The search continued Friday for the terrorists whose work killed over 50 people and injured more than 700 in a series of explosions on the London public transportation system.
London police are focused on preventing another attack
Investigators scoured the scenes of the explosions for clues to the identity of Thursday's bombers in an attack ministers said bore the hallmarks of the Islamic militant al Qaeda network.
"We have to have ... maximum consideration of the risk of another attack and that's why our total effort today is focused on identifying the perpetrators and bringing them to justice," said Home Secretary Charles Clarke.
British officials were examining a claim of responsibility by a previously unknown group calling itself the Organization of al Qaeda Jihad in Europe, the government said on Friday.
In a statement posted on the Internet -- but which has not been authenticated -- the group said the attacks were "in response to the massacres carried out by Britain in Iraq and Afghanistan." They threatened similar attacks against Italy, Denmark and other "crusader" states with troops in Iraq and Afghanistan.
"The Web site claim is a serious one, so we will look at that very closely but we haven't eliminated any alternative explanations. We're looking at everything very widely," British Home Secretary Charles Clarke told Sky News television.
Suicide attack speculation
Although anti-terrorist investigators said it was too early to tell, several British newspapers speculated that the attack on the number 30 bus had been the work of a suicide bomber. Andy Hayman of the London police specialist operations branch, said the bombs had held 10 lbs. (4.5 kg) of explosives and could have been carried around in a backpack, Reuters reported. The New York Times wrote that they had been detonated by a timing device.
The synchronized blasts, detonated without warning, occurred within minutes of each other, in an eerie echo of last year's Madrid train bombings, which were blamed on Islamic extremists linked to al Qaeda.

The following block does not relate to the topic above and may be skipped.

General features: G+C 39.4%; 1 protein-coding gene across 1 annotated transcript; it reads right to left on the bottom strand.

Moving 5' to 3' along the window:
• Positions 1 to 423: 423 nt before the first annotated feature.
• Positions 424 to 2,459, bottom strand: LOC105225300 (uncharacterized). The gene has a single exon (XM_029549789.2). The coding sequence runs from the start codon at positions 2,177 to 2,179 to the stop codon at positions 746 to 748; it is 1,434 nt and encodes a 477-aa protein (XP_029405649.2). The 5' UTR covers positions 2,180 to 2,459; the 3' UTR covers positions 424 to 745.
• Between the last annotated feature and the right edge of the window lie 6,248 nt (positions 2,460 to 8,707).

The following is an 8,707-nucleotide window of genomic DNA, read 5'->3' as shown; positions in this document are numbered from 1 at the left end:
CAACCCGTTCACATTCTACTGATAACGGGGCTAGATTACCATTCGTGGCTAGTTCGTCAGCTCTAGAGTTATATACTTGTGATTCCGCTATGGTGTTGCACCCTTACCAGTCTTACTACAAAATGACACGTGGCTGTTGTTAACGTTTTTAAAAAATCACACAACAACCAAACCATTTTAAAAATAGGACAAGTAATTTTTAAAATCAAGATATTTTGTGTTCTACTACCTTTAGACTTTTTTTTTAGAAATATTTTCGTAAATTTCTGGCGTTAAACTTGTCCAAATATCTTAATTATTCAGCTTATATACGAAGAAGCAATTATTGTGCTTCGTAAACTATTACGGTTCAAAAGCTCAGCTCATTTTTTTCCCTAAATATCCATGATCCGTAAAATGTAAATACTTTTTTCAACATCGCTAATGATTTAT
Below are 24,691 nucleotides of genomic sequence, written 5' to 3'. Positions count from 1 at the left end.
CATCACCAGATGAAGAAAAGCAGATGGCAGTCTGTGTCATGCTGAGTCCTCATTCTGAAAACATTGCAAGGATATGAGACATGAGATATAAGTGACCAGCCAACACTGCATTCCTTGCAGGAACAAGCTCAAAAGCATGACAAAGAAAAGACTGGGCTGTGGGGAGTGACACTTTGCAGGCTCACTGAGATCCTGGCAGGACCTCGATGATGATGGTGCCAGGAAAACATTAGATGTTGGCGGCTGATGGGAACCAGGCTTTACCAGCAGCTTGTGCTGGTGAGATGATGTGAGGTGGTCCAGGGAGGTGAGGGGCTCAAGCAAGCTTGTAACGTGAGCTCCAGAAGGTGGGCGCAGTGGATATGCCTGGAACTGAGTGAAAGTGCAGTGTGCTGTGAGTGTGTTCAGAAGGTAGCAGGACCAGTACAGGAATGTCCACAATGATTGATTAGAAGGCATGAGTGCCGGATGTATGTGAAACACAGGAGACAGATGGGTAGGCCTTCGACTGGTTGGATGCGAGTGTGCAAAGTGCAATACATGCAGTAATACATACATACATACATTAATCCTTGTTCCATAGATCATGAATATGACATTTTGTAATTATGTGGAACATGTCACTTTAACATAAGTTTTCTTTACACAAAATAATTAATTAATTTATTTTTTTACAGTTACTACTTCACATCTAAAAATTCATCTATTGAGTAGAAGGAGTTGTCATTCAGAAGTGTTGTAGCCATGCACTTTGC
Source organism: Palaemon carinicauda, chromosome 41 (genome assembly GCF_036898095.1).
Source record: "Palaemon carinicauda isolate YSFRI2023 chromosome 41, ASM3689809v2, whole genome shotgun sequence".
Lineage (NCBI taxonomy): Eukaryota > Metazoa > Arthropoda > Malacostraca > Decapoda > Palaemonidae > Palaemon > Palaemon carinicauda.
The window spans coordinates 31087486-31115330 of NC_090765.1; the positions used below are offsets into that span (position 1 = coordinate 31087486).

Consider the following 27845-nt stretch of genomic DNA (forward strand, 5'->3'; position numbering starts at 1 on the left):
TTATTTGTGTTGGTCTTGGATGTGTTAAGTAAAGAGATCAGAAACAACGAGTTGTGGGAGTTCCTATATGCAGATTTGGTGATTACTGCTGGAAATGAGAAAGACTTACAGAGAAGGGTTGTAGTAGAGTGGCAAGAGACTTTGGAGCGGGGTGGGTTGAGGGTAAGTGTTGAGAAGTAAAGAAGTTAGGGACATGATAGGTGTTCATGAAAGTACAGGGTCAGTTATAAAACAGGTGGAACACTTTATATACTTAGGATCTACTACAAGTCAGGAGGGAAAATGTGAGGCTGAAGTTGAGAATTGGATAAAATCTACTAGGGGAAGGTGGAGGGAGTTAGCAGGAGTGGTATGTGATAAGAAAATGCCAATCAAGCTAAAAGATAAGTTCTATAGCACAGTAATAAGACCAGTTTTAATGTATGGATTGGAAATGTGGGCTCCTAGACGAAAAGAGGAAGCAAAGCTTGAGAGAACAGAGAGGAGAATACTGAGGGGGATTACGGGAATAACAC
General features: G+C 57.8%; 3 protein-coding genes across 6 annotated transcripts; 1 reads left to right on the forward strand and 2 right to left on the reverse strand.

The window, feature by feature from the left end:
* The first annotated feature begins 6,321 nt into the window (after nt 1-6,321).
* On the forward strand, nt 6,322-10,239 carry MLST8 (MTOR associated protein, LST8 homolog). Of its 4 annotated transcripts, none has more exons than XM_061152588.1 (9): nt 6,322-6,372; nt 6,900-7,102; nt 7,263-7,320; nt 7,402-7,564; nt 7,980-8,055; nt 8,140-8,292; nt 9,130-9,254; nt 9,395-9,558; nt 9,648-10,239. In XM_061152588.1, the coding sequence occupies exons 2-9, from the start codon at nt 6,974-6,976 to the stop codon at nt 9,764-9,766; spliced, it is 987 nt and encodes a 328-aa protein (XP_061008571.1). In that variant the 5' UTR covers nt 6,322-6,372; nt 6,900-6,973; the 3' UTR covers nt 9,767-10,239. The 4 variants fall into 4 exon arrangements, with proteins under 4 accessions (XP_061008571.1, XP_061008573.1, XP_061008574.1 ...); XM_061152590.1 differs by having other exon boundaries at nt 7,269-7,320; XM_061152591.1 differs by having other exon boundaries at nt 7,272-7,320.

Spain said Friday it had sent security experts to help in the London investigation.
Britain's Prime Minister Tony Blair
Prime Minister Tony Blair, during a press conference at the end of the Group of Eight summit in Scotland on Friday, rejected the possibility that the failure of police or intelligence services could have allowed the attacks to take place.
"My opinion is that those people who kill the innocent and cause such bloodshed, that they are responsible and they are solely responsible," he responded to a journalist's question, prompting a stony silence.
Rescue services had trouble reaching an unknown number of bodies trapped in the underground system. They feared the tunnel could collapse while recovering the dead, which one police source suggested could number more than ten, Reuters reported. Police said no more survivors were trapped underground.
The police bolstered their presence on the streets of the capital to reassure wary commuters on Friday, as governments around the world beefed up security in the wake of Thursday's blasts, the worst terror attack ever in Britain.
Sniffer dogs and extra police patrolled London Underground stations as service across the rail network, the scene of three devastating explosions, slowly returned to normal.
The blasts tore apart packed underground trains and a further bomb peeled off the top a double-decker bus on Thursday morning, as terror replaced the euphoria of a day earlier, when London was named host of the 2012 Olympic Games.
Flowers left near the entrance of King's Cross Tube station
Above the ground, the agony of loved ones of those missing and still unaccounted for had begun.
"Missing, with school friends at a party or concert, Miriam Hyman," read one of a series of hand-made posters at King's Cross station.
Hyman's father, John, said he had spoken to his daughter by mobile phone shortly after the bomb, and feared she had left the station to catch the ill-fated bus.
"It may be that she is in hospital suffering from shock or has lost her purse with her identification in it," he said.
Adding to the sense of tragedy, bunches of flowers fitted with messages of sorrow were piled near the entrance of the Tube station.
"It's got nothing to do with politics or religion," said Atiya Fatiha, whose daughter often uses the Picadilly line that runs through King's Cross station, near to where a bomb exploded on a train killing at least 21 people. "These were just ordinary people going to work," said Fatiha, with tears rolling down her cheeks as she lay a wreath down with about a dozen more, on fencing near the main entrance to the Tube, which remains still shut.